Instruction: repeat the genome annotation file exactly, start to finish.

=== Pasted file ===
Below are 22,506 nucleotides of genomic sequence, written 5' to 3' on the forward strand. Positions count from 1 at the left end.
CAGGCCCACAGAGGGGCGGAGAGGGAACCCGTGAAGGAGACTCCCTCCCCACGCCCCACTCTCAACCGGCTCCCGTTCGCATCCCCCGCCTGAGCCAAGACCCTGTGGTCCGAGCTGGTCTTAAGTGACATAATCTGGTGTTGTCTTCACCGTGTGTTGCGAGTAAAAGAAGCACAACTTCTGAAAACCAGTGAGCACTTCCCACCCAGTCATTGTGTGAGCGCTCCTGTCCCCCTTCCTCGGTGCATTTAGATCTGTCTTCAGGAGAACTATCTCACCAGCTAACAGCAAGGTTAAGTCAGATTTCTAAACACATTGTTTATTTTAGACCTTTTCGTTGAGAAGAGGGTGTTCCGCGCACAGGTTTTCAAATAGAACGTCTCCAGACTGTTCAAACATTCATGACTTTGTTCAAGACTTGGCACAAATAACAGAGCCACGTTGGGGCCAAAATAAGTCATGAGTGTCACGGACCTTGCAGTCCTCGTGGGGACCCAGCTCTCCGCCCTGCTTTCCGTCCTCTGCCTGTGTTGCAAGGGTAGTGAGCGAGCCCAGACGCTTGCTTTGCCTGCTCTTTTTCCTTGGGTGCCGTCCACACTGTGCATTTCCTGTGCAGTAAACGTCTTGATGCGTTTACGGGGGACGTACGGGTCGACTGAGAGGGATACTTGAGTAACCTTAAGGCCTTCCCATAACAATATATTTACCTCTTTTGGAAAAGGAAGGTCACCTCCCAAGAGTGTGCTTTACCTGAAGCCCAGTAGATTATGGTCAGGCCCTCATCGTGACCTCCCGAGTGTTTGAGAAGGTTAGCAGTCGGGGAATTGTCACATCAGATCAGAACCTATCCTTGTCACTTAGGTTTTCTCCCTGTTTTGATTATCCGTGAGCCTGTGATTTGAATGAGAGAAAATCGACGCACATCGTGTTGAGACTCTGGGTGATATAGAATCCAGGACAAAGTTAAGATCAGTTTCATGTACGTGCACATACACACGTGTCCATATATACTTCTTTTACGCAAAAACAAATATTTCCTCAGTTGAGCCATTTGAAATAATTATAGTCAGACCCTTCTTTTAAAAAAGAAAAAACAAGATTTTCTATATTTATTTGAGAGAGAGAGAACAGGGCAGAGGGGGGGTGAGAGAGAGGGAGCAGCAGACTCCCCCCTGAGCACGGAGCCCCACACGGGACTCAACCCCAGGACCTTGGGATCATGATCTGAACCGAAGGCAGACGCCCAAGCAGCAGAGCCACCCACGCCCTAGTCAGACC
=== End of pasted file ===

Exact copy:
Below are 22,506 nucleotides of genomic sequence, written 5' to 3' on the forward strand. Positions count from 1 at the left end.
CAGGCCCACAGAGGGGCGGAGAGGGAACCCGTGAAGGAGACTCCCTCCCCACGCCCCACTCTCAACCGGCTCCCGTTCGCATCCCCCGCCTGAGCCAAGACCCTGTGGTCCGAGCTGGTCTTAAGTGACATAATCTGGTGTTGTCTTCACCGTGTGTTGCGAGTAAAAGAAGCACAACTTCTGAAAACCAGTGAGCACTTCCCACCCAGTCATTGTGTGAGCGCTCCTGTCCCCCTTCCTCGGTGCATTTAGATCTGTCTTCAGGAGAACTATCTCACCAGCTAACAGCAAGGTTAAGTCAGATTTCTAAACACATTGTTTATTTTAGACCTTTTCGTTGAGAAGAGGGTGTTCCGCGCACAGGTTTTCAAATAGAACGTCTCCAGACTGTTCAAACATTCATGACTTTGTTCAAGACTTGGCACAAATAACAGAGCCACGTTGGGGCCAAAATAAGTCATGAGTGTCACGGACCTTGCAGTCCTCGTGGGGACCCAGCTCTCCGCCCTGCTTTCCGTCCTCTGCCTGTGTTGCAAGGGTAGTGAGCGAGCCCAGACGCTTGCTTTGCCTGCTCTTTTTCCTTGGGTGCCGTCCACACTGTGCATTTCCTGTGCAGTAAACGTCTTGATGCGTTTACGGGGGACGTACGGGTCGACTGAGAGGGATACTTGAGTAACCTTAAGGCCTTCCCATAACAATATATTTACCTCTTTTGGAAAAGGAAGGTCACCTCCCAAGAGTGTGCTTTACCTGAAGCCCAGTAGATTATGGTCAGGCCCTCATCGTGACCTCCCGAGTGTTTGAGAAGGTTAGCAGTCGGGGAATTGTCACATCAGATCAGAACCTATCCTTGTCACTTAGGTTTTCTCCCTGTTTTGATTATCCGTGAGCCTGTGATTTGAATGAGAGAAAATCGACGCACATCGTGTTGAGACTCTGGGTGATATAGAATCCAGGACAAAGTTAAGATCAGTTTCATGTACGTGCACATACACACGTGTCCATATATACTTCTTTTACGCAAAAACAAATATTTCCTCAGTTGAGCCATTTGAAATAATTATAGTCAGACCCTTCTTTTAAAAAAGAAAAAACAAGATTTTCTATATTTATTTGAGAGAGAGAGAACAGGGCAGAGGGGGGGTGAGAGAGAGGGAGCAGCAGACTCCCCCCTGAGCACGGAGCCCCACACGGGACTCAACCCCAGGACCTTGGGATCATGATCTGAACCGAAGGCAGACGCCCAAGCAGCAGAGCCACCCACGCCCTAGTCAGACC